When is it Okay to Cross Your Teen’s Privacy?

It's true what they say, the older kids grow, the more complicated it is to deal with them. Before, when your baby cried, all you had to do was to feed him/her milk, change his/her diaper, or remove whatever it is that's causing him/her discomfort. When your child becomes a teenager, there are a lot more things that you should be concerned about. Primarily, it's about safety. What makes it difficult to keep your teenage child safe at this time is the issue of privacy.

Many teenagers desire to maintain independence and personal privacy. But when is it all right to cross your teen's privacy?

What is Invasion of Privacy for Teenagers?
Before a parent gets to know what line to cross in terms of privacy, one must first define what this means to your teenage child. Generally, it would mean staying off the teen's personal things including cell phone, journal/diary, computer, and practically everything inside his/her bedroom. In other words, a parent can't just jump into the child's bedroom and scour through his/her things the way a police officer with a search warrant does in a suspect's home.

What Situations Should Raise a Parent's Concern?
Changes in your teen's behavior such as isolation, withdrawal from activities he/she used to enjoy, vehement denial that there's anything wrong, and suspicious activities should raise a red flag. Don't be too quick to conclude that your teenage child has a drinking or drug problem. It may just be problems with school or personal issues. Maintaining close relationship with a teenager is important. If you're too caught up with your work to notice the little changes in your kid's behavior, you won't know there's a problem until it has already worsened.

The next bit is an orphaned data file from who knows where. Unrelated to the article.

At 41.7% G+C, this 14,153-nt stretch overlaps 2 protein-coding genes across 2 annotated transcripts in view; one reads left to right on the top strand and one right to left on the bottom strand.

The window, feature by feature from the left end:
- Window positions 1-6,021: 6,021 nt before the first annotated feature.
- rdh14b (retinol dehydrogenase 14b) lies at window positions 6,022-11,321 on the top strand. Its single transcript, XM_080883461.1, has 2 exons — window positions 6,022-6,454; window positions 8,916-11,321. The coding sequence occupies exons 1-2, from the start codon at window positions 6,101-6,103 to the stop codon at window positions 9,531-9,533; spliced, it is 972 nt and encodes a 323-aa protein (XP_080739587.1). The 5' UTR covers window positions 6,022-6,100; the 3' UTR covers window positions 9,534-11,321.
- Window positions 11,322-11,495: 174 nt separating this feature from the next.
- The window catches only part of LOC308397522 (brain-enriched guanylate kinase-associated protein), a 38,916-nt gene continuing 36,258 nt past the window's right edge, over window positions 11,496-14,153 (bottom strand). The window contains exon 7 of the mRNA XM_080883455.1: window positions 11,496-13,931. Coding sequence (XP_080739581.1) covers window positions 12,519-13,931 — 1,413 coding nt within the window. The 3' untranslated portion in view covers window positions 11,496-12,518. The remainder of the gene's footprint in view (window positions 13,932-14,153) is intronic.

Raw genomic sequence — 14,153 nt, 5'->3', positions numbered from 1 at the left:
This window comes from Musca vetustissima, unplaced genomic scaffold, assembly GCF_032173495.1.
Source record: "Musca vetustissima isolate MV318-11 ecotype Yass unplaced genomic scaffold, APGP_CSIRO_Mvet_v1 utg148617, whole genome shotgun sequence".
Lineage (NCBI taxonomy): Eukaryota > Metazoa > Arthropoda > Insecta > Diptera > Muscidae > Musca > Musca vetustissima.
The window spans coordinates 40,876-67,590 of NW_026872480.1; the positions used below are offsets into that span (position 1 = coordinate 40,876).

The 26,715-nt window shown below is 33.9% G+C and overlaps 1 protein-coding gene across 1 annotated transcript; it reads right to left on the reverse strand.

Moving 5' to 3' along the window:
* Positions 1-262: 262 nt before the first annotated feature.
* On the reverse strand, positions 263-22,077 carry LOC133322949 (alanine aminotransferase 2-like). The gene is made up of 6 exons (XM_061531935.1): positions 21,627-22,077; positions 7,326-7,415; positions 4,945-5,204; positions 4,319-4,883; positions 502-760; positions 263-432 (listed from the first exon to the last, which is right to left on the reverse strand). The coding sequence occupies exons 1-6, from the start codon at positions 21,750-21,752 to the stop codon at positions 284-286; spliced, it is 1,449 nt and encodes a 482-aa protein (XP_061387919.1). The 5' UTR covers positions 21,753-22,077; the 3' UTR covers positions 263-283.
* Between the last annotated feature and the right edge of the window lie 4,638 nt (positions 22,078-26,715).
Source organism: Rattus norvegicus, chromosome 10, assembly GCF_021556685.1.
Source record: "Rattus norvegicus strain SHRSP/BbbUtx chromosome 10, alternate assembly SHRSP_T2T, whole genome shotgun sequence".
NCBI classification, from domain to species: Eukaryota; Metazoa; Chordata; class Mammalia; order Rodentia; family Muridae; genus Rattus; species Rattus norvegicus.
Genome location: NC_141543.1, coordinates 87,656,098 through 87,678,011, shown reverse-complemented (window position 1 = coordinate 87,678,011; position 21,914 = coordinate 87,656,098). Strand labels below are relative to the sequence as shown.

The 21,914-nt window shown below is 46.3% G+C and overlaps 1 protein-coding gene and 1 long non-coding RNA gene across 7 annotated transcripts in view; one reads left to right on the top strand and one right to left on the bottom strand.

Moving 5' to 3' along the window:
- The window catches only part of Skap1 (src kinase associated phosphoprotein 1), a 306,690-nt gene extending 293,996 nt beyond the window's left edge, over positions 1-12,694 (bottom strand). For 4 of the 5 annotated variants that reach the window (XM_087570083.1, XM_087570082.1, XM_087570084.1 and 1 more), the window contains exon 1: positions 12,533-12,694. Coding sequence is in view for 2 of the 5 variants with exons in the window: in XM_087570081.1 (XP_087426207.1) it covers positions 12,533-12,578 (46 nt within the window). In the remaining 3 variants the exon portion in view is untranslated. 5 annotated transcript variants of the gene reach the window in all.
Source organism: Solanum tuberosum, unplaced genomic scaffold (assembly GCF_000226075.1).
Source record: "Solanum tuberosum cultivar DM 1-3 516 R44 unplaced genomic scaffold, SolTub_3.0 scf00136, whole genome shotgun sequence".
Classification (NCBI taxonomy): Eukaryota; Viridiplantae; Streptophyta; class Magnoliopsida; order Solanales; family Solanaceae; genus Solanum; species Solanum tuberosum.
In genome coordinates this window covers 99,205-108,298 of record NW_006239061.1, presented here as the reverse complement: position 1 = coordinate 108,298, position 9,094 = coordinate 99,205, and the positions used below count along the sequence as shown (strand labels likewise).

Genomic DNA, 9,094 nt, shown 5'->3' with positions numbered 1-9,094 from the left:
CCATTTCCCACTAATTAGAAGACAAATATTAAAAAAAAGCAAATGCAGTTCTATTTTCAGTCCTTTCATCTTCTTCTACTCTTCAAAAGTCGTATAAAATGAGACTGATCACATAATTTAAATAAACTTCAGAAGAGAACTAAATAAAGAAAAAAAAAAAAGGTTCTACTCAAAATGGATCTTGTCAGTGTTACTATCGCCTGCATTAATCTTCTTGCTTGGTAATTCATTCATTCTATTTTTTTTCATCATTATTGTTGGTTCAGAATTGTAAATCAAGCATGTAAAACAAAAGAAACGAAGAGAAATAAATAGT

What Should a Parent Do?
The first thing a parent should do is to talk to the child directly. This shouldn't be too difficult or awkward if you have a close relationship with your teenage child. Having that bond with your kid makes it easier for him/her to open up to you with whatever it is that he/she is going through. With that, there is absolutely no need for you to invade the privacy of your teen because he/she would tell you what it is exactly that is going on.

If that is not the case, then things can get a little more complicated. If you suspect that your child is into a dangerous activity, something that can harm him/her greatly such as unprotected sexual relations, drinking problem or drug abuse, and he/she wouldn't admit it or wouldn't want to talk about it, inform your child that you are going to undertake some investigative work to confirm or disprove your suspicion. Talk to your teenage child calmly and assure him/her that this has nothing to do with trust issues and that as a parent you cannot simply walk away and ignore danger signs.

Stronger Ties, Open Communication
Although you won't have the capacity to control every aspect of your teenage child's life, you have a big role to play in terms of guiding him/her in the right way. This can only be done if you're able to have open communication and strong ties with your child. As stated in the survey done by the Nation Center of Addiction and Substance Abuse at the Columbia University, teenagers with close relationships to their parents are less likely to use drugs and alcohol, go into depression, or keep secrets about their troubles.

 


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